KINGSTON –– The police are now probing the circumstances surrounding the posting of a photograph of a marked ballot on social media, which displayed the names of the candidates for North Trelawny — the People’s National Party’s (PNP) Victor Wright and the Jamaica Labour Party’s (JLP) Dennis Meadows.
The ballot showed a mark beside the “head” symbol for the PNP’s candidate, who came into the race following the controversial bowing out of businessman and the man for whom he worked as deputy campaign manager J.P. White.
Head of the crimminal investigation branch, Assistant Commissioner of Police Elon Powell — who is leading the investigation — confirmed yesterday that the probe is under way and should uncover answers shortly. He, however, declined to disclose whether the individual is a member of the Jamaica Constabulary Force (JCF), as has been rumoured, or an Election Day worker, telling the Jamaica Observer repeatedly that, “we have started the investigation”.
Members of the JCF, the Jamaica Defence Force and Election Day workers went to the polls on February 22, three days ahead of the rest of the population who voted in today’s general election.
Deputy Commissioner of Police in charge of strategic operations Clifford Blake confirmed a formal complaint to the police from Director of Elections Orrette Fisher.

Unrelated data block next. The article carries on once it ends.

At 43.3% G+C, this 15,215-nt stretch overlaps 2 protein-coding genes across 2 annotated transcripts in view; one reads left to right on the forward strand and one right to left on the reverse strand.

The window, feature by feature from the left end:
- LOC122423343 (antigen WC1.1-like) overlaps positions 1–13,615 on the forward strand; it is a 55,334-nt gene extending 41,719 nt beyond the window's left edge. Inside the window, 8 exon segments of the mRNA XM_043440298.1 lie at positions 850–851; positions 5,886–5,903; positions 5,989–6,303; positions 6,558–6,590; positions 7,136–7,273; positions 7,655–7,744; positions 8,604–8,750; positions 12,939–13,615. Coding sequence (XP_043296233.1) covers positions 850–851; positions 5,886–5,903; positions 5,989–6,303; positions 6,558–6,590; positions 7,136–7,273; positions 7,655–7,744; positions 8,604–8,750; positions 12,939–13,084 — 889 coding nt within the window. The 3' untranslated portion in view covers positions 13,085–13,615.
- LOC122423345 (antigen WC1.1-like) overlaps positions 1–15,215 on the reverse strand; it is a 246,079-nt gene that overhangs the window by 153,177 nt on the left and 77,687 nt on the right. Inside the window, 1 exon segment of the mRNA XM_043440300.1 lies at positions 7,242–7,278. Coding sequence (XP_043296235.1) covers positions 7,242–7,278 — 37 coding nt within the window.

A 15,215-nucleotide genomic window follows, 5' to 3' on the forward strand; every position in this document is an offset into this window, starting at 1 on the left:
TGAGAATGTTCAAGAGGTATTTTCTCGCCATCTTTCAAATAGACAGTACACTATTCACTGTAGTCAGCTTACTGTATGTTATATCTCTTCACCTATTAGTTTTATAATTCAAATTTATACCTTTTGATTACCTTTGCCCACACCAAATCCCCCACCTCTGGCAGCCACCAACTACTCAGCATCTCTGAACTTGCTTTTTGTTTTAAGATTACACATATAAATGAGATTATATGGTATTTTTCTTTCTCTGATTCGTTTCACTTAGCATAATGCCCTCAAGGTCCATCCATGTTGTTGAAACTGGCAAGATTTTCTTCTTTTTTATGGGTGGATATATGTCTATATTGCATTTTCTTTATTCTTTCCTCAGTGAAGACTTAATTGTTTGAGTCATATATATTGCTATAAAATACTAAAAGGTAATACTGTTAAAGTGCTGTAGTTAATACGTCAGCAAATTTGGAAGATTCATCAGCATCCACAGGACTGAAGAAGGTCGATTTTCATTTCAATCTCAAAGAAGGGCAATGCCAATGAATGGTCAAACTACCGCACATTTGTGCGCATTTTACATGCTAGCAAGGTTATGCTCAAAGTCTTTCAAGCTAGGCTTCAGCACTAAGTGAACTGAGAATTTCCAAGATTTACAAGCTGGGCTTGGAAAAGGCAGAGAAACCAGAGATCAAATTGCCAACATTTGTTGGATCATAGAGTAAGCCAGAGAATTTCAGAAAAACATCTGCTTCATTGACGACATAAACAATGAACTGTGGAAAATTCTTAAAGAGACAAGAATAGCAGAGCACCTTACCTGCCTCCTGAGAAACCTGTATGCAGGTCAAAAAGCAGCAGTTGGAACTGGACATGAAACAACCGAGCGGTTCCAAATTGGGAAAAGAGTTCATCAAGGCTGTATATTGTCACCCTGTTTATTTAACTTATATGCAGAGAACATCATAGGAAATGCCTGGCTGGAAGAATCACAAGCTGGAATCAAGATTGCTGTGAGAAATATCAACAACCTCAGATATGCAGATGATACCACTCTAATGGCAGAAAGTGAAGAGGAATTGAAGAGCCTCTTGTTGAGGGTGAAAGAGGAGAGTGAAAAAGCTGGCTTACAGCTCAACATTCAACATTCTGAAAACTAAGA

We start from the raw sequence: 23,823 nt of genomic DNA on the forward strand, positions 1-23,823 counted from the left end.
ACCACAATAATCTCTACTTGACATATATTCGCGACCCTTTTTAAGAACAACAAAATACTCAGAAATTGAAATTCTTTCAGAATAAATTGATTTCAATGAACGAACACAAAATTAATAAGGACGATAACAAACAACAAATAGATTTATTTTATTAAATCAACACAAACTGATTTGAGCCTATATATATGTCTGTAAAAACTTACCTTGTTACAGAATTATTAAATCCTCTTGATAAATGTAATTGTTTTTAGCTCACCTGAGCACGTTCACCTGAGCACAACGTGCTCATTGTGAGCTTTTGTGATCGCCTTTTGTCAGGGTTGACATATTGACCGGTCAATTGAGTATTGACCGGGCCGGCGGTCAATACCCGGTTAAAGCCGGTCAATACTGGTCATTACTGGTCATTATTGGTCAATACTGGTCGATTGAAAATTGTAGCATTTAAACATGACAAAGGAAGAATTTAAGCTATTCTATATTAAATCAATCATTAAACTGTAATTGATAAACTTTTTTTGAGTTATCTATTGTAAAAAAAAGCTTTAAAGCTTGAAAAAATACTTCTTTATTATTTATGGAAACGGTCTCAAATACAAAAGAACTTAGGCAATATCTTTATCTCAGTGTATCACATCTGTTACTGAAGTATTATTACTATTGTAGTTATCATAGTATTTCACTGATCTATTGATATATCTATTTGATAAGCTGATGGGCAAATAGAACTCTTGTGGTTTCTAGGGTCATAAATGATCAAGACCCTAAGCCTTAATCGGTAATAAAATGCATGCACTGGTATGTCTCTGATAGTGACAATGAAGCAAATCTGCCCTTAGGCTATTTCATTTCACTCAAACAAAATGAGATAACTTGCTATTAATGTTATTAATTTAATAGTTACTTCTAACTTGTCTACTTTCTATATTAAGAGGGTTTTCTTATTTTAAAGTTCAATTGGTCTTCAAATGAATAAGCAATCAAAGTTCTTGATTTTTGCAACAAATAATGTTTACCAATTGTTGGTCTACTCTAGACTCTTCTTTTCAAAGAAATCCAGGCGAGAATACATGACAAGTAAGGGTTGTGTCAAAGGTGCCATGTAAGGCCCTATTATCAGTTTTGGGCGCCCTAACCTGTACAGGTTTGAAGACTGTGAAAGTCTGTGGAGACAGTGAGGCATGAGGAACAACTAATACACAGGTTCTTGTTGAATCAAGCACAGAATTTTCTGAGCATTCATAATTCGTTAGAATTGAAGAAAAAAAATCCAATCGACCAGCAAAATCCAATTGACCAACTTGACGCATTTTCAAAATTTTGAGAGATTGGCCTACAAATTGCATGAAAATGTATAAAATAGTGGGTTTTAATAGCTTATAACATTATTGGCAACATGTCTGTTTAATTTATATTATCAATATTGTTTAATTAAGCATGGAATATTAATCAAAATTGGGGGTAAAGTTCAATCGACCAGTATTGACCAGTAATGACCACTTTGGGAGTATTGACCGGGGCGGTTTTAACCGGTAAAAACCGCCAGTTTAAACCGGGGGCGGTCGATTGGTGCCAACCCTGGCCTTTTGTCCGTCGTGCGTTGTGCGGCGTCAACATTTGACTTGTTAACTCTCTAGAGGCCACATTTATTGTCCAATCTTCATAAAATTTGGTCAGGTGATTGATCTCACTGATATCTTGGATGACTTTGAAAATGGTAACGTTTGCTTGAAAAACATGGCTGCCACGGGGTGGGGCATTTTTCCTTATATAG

“I’ve seen the posting on Facebook . . . we don’t know who the person is, that’s what the investigators are trying to find out,” Blake told the Observer.
Yesterday, Fisher said, having been made aware of the picture, the Electoral Commission of Jamaica sent a reminder to all returning officers, presiding officers, and poll clerks to be vigilant in ensuring that recording devices are not used in polling stations and that electors are closely monitored inside the stations.
“The commission would like to remind electors, workers and observers that anyone who uses a cellular phone, digital camera or other device to record, photograph or otherwise capture the image of a marked ballot paper commits a criminal offence and shall be liable, upon summary conviction before a resident magistrate, to a fine not exceeding $80,000 or to imprisonment for a term not exceeding five years or to both such fine and imprisonment,” Fisher outlined in a statement.